2. I think it is safe to say that those Hoosier's with the most confidence in the Indiana judicial system are those Hoosier's who have never had the displeasure of dealing with the Hoosier court system.

  3. I have an open CHINS case I failed a urine screen I have since got clean completed IOP classes now in after care passed home inspection my x sister in law has my children I still don't even have unsupervised when I have been clean for over 4 months my x sister wants to keep the lids for good n has my case working with her I just discovered n have proof that at one of my hearing dcs case worker stated in court to the judge that a screen was dirty which caused me not to have unsupervised this was at the beginning two weeks after my initial screen I thought the weed could have still been in my system was upset because they were suppose to check levels n see if it was going down since this was only a few weeks after initial instead they said dirty I recently requested all of my screens from redwood because I take prescriptions that will show up n I was having my doctor look at levels to verify that matched what I was prescripted because dcs case worker accused me of abuseing when I got my screens I found out that screen I took that dcs case worker stated in court to judge that caused me to not get granted unsupervised was actually negative what can I do about this this is a serious issue saying a parent failed a screen in court to judge when they didn't please advise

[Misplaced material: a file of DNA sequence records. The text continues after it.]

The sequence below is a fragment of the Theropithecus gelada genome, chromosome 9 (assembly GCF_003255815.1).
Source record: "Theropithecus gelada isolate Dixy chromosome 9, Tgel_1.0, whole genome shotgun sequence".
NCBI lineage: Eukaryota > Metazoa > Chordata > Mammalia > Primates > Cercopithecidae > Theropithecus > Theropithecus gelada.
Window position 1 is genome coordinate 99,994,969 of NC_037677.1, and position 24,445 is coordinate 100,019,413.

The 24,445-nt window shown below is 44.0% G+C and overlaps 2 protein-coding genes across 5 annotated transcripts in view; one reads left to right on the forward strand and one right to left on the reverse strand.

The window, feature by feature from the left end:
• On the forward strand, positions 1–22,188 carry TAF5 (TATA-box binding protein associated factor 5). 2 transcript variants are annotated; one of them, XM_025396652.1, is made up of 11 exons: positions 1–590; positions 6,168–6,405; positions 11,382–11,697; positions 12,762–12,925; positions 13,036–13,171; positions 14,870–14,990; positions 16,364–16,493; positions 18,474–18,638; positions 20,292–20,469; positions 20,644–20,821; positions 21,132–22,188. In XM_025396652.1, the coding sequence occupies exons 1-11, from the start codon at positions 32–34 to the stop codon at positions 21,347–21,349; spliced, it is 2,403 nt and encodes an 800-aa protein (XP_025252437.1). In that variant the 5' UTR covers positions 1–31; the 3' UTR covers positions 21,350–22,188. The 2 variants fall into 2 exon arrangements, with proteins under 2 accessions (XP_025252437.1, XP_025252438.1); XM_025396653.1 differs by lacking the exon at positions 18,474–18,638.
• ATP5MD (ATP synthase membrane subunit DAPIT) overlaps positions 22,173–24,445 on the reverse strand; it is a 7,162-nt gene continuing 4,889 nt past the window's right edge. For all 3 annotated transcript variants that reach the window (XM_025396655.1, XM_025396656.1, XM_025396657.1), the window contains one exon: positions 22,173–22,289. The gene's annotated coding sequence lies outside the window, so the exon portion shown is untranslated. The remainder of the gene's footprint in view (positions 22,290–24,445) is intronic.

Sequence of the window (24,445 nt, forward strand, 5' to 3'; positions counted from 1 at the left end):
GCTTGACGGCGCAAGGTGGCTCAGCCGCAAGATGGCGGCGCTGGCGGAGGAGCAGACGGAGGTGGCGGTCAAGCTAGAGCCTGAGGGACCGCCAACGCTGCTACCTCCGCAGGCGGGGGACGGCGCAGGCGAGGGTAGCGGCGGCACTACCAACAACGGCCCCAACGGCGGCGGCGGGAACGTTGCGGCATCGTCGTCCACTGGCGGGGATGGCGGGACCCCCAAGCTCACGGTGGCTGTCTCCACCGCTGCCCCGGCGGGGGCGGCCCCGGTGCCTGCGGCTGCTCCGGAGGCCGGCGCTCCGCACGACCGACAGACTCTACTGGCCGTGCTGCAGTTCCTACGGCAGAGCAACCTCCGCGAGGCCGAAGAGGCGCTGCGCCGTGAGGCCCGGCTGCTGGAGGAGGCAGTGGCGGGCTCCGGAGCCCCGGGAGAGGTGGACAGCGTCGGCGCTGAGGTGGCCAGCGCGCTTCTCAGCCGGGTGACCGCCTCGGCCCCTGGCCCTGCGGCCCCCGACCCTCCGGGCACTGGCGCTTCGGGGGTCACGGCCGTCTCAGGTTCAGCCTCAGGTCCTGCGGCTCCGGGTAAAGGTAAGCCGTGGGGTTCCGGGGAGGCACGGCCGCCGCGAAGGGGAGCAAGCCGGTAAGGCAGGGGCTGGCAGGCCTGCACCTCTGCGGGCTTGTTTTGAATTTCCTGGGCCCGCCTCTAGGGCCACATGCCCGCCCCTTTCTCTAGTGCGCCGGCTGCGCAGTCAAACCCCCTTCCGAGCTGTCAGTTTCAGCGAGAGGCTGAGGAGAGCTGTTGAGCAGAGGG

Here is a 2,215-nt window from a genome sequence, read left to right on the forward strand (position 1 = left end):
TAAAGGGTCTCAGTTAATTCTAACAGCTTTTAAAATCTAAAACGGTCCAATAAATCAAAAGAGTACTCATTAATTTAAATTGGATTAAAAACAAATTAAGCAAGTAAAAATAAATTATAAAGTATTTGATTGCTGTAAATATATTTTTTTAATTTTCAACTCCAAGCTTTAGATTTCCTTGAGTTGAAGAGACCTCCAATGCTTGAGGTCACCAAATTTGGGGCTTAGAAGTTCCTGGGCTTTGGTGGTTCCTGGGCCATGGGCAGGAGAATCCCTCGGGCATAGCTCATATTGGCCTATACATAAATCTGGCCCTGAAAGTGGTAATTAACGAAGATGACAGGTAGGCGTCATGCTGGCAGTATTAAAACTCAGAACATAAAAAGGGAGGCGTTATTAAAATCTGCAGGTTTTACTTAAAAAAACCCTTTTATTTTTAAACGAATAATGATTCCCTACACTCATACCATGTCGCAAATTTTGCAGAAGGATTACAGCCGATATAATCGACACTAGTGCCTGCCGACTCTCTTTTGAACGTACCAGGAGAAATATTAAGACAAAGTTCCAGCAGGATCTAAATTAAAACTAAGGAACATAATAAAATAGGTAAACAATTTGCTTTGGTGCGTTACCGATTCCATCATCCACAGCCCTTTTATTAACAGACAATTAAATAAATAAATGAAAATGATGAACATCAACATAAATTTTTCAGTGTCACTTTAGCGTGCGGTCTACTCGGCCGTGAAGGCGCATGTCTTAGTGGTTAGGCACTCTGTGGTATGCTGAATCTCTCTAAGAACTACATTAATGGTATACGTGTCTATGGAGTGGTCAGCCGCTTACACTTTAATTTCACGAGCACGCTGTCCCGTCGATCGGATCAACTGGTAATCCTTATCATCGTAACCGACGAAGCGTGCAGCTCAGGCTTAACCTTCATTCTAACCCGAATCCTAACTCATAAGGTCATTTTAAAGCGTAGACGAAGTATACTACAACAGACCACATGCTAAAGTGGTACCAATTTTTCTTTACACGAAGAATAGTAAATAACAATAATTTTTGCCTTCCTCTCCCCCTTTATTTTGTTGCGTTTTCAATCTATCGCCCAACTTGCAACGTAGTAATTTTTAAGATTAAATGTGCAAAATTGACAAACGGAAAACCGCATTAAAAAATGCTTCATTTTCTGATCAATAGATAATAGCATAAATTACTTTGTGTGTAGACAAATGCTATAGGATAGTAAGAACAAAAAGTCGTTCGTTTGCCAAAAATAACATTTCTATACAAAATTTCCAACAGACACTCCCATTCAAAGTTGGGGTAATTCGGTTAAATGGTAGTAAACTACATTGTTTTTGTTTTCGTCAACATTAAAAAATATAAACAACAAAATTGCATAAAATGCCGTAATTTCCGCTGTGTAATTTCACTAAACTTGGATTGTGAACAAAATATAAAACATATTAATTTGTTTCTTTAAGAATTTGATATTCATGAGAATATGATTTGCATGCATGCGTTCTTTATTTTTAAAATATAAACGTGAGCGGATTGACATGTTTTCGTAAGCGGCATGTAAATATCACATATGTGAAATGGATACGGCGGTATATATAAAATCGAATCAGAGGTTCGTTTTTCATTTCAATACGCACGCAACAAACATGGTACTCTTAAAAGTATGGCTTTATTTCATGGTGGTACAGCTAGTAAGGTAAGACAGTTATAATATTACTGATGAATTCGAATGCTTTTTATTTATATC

4. I have a degree at law, recent MS in regulatory studies. Licensed in KS, admitted b4 S& 7th circuit, but not to Indiana bar due to political correctness. Blacklisted, nearly unemployable due to hostile state action. Big Idea: Headwinds can overcome, esp for those not within the contours of the bell curve, the Lego Movie happiness set forth above. That said, even without the blacklisting for holding ideas unacceptable to the Glorious State, I think the idea presented above that a law degree open many vistas other than being a galley slave to elitist lawyers is pretty much laughable. (Did the law professors of Indiana pay for this to be published?)

  5. Joe, you might want to do some reading on the fate of Hoosier whistleblowers before you get your expectations raised up.